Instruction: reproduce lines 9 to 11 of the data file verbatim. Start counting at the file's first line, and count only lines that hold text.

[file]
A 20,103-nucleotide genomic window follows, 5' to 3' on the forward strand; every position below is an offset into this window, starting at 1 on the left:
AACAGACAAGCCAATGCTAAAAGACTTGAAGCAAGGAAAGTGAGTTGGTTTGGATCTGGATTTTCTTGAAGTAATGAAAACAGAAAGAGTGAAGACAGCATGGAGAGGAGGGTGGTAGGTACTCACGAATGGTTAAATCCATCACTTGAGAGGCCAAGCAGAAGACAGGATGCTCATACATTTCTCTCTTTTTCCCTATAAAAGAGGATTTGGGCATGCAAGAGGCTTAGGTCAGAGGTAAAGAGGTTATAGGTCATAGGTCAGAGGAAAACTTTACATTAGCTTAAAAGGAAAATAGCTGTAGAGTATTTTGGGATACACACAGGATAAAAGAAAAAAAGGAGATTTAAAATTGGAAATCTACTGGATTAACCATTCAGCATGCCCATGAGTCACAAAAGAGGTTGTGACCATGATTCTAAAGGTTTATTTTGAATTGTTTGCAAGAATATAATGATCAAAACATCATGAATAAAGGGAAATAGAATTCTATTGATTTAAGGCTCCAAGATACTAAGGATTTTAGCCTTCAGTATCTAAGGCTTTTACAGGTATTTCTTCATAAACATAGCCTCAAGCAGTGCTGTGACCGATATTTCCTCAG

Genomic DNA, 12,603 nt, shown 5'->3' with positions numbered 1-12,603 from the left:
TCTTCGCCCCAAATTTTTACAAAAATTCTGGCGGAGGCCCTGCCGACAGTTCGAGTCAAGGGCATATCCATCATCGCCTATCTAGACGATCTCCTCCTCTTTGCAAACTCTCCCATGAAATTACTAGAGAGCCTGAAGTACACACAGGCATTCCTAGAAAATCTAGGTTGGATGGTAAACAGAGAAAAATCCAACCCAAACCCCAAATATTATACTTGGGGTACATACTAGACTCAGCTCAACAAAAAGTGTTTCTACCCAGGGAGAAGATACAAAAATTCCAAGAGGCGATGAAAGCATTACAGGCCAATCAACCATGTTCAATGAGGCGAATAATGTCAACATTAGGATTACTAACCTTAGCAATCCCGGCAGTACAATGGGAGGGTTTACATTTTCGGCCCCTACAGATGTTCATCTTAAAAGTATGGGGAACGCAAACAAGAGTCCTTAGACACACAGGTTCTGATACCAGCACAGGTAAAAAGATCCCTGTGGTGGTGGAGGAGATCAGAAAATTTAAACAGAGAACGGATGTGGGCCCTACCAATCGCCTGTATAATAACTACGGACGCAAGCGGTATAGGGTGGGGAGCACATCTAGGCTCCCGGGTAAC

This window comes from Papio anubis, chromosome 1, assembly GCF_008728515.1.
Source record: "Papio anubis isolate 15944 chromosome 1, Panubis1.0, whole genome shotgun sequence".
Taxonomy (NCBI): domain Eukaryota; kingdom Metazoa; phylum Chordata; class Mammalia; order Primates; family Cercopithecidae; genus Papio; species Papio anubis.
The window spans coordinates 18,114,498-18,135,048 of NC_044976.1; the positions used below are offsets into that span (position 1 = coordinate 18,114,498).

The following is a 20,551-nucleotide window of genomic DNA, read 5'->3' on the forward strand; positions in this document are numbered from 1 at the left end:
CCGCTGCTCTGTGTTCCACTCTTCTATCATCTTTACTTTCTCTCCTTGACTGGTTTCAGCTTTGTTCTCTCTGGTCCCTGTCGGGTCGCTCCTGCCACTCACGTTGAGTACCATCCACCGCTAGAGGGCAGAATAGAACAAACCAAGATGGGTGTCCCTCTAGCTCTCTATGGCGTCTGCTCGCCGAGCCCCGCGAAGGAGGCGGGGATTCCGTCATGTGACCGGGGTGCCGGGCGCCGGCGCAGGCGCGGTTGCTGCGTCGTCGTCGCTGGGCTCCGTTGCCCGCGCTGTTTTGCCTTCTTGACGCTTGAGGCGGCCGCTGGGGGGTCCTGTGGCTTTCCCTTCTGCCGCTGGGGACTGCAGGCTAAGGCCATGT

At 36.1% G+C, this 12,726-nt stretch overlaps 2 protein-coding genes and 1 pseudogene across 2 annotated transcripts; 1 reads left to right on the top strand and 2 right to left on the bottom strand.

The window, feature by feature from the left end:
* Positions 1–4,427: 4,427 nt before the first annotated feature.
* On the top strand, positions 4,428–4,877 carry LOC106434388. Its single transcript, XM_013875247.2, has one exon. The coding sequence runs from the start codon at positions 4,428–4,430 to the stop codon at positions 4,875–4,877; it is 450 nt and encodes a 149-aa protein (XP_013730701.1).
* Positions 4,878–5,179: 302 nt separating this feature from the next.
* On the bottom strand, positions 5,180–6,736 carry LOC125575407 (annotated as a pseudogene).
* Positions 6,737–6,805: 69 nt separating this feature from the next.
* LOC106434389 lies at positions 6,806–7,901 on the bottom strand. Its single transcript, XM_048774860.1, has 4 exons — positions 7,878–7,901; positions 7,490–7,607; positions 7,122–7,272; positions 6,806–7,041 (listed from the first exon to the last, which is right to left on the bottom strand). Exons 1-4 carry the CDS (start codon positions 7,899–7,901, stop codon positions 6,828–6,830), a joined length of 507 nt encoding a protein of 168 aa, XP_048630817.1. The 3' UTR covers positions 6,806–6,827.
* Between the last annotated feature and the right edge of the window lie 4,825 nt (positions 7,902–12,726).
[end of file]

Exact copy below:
The following is a 20,551-nucleotide window of genomic DNA, read 5'->3' on the forward strand; positions in this document are numbered from 1 at the left end:
CCGCTGCTCTGTGTTCCACTCTTCTATCATCTTTACTTTCTCTCCTTGACTGGTTTCAGCTTTGTTCTCTCTGGTCCCTGTCGGGTCGCTCCTGCCACTCACGTTGAGTACCATCCACCGCTAGAGGGCAGAATAGAACAAACCAAGATGGGTGTCCCTCTAGCTCTCTATGGCGTCTGCTCGCCGAGCCCCGCGAAGGAGGCGGGGATTCCGTCATGTGACCGGGGTGCCGGGCGCCGGCGCAGGCGCGGTTGCTGCGTCGTCGTCGCTGGGCTCCGTTGCCCGCGCTGTTTTGCCTTCTTGACGCTTGAGGCGGCCGCTGGGGGGTCCTGTGGCTTTCCCTTCTGCCGCTGGGGACTGCAGGCTAAGGCCATGT

At 36.1% G+C, this 12,726-nt stretch overlaps 2 protein-coding genes and 1 pseudogene across 2 annotated transcripts; 1 reads left to right on the top strand and 2 right to left on the bottom strand.